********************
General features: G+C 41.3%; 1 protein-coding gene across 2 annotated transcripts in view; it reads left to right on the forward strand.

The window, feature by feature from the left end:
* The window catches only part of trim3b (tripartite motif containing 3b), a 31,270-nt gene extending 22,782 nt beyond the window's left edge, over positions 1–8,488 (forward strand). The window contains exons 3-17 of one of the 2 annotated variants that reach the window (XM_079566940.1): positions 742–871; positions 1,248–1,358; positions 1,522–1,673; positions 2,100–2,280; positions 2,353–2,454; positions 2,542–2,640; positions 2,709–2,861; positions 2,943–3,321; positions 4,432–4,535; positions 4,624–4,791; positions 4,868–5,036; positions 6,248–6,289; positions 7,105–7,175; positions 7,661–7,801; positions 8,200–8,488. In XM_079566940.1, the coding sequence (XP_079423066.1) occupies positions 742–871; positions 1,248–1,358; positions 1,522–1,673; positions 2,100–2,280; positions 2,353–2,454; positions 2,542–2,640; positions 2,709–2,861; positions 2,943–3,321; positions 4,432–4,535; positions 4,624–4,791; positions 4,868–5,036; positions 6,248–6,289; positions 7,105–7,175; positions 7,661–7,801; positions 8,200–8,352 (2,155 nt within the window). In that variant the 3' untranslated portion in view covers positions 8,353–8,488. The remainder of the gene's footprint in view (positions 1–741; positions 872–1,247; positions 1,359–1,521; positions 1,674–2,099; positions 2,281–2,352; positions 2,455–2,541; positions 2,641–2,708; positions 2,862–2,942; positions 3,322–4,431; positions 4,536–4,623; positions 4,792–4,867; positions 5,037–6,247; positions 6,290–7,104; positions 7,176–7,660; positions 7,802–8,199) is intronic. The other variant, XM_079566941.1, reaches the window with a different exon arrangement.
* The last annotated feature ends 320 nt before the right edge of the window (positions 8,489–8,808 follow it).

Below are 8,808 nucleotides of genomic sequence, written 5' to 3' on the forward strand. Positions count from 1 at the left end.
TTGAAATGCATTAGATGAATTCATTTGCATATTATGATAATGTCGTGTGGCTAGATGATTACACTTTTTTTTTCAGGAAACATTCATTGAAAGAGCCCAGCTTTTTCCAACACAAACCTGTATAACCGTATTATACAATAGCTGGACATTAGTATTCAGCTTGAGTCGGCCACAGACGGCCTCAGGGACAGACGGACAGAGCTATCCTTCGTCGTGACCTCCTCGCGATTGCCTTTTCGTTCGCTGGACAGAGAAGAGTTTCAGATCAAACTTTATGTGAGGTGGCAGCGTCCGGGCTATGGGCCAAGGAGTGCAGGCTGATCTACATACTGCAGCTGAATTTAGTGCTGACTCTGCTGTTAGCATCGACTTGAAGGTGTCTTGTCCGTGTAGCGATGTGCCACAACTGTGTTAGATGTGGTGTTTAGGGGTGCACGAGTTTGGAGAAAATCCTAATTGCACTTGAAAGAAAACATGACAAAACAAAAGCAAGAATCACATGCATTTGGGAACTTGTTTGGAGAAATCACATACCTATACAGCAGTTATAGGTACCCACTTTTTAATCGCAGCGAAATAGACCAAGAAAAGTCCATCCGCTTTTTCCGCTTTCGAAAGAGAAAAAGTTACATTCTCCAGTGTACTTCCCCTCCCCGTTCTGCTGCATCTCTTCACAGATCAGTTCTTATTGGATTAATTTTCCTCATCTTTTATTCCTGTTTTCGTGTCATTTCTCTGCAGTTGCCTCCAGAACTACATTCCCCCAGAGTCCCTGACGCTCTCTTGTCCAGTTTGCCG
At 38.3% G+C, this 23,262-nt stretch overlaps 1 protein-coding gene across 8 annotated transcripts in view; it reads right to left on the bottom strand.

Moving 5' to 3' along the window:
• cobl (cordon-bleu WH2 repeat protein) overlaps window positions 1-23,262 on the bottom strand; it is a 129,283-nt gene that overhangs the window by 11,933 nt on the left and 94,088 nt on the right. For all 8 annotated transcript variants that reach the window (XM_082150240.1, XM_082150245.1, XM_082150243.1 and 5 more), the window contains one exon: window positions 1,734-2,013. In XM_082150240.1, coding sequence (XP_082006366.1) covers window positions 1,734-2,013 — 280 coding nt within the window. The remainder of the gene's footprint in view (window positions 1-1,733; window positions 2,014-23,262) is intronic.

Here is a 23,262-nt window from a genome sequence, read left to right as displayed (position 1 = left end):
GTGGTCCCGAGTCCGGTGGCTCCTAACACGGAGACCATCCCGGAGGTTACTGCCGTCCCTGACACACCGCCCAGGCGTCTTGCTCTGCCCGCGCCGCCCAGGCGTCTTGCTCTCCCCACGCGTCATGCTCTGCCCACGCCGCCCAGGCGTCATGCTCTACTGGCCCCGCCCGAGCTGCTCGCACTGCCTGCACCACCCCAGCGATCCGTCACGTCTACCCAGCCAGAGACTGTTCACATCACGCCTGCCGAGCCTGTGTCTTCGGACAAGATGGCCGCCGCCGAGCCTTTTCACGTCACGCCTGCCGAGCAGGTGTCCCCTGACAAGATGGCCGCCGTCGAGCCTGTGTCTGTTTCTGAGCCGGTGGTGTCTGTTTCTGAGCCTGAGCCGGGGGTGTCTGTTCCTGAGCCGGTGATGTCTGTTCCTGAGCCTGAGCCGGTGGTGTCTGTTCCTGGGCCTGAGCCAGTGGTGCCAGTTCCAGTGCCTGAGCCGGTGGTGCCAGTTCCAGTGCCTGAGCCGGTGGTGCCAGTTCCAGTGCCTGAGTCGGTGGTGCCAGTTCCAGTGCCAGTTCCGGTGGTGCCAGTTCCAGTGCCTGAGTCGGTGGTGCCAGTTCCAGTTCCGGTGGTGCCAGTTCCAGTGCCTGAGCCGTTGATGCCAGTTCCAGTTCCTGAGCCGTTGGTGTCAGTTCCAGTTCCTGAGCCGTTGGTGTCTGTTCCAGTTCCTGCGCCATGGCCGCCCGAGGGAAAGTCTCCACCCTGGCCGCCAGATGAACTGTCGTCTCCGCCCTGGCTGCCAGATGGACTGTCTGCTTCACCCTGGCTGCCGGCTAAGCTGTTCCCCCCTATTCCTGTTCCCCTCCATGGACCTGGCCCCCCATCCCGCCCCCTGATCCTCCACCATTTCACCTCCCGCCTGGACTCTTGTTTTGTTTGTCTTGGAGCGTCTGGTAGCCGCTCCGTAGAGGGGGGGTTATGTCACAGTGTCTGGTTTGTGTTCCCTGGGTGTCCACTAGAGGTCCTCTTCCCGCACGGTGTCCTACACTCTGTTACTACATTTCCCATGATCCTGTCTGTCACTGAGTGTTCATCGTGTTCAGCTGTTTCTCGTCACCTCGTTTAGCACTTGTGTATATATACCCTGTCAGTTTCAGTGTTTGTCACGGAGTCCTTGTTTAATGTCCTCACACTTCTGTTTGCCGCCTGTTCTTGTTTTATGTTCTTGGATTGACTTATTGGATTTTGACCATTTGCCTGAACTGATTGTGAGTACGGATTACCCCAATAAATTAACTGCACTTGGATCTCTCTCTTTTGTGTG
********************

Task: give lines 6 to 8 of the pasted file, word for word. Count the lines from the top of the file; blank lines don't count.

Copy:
TTGAAATGCATTAGATGAATTCATTTGCATATTATGATAATGTCGTGTGGCTAGATGATTACACTTTTTTTTTCAGGAAACATTCATTGAAAGAGCCCAGCTTTTTCCAACACAAACCTGTATAACCGTATTATACAATAGCTGGACATTAGTATTCAGCTTGAGTCGGCCACAGACGGCCTCAGGGACAGACGGACAGAGCTATCCTTCGTCGTGACCTCCTCGCGATTGCCTTTTCGTTCGCTGGACAGAGAAGAGTTTCAGATCAAACTTTATGTGAGGTGGCAGCGTCCGGGCTATGGGCCAAGGAGTGCAGGCTGATCTACATACTGCAGCTGAATTTAGTGCTGACTCTGCTGTTAGCATCGACTTGAAGGTGTCTTGTCCGTGTAGCGATGTGCCACAACTGTGTTAGATGTGGTGTTTAGGGGTGCACGAGTTTGGAGAAAATCCTAATTGCACTTGAAAGAAAACATGACAAAACAAAAGCAAGAATCACATGCATTTGGGAACTTGTTTGGAGAAATCACATACCTATACAGCAGTTATAGGTACCCACTTTTTAATCGCAGCGAAATAGACCAAGAAAAGTCCATCCGCTTTTTCCGCTTTCGAAAGAGAAAAAGTTACATTCTCCAGTGTACTTCCCCTCCCCGTTCTGCTGCATCTCTTCACAGATCAGTTCTTATTGGATTAATTTTCCTCATCTTTTATTCCTGTTTTCGTGTCATTTCTCTGCAGTTGCCTCCAGAACTACATTCCCCCAGAGTCCCTGACGCTCTCTTGTCCAGTTTGCCG
At 38.3% G+C, this 23,262-nt stretch overlaps 1 protein-coding gene across 8 annotated transcripts in view; it reads right to left on the bottom strand.

Moving 5' to 3' along the window: